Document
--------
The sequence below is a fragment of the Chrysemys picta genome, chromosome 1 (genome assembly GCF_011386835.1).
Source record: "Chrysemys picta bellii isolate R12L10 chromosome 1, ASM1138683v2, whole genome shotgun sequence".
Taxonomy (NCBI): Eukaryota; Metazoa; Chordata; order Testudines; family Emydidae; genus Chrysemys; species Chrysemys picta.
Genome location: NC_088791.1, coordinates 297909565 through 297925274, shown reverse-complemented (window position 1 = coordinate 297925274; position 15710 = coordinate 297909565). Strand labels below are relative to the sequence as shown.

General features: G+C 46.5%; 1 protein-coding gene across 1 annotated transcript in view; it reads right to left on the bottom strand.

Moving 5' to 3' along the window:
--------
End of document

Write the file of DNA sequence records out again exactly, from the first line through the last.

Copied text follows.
The sequence below is a fragment of the Chrysemys picta genome, chromosome 1 (genome assembly GCF_011386835.1).
Source record: "Chrysemys picta bellii isolate R12L10 chromosome 1, ASM1138683v2, whole genome shotgun sequence".
Taxonomy (NCBI): Eukaryota; Metazoa; Chordata; order Testudines; family Emydidae; genus Chrysemys; species Chrysemys picta.
Genome location: NC_088791.1, coordinates 297909565 through 297925274, shown reverse-complemented (window position 1 = coordinate 297925274; position 15710 = coordinate 297909565). Strand labels below are relative to the sequence as shown.

General features: G+C 46.5%; 1 protein-coding gene across 1 annotated transcript in view; it reads right to left on the bottom strand.

Moving 5' to 3' along the window: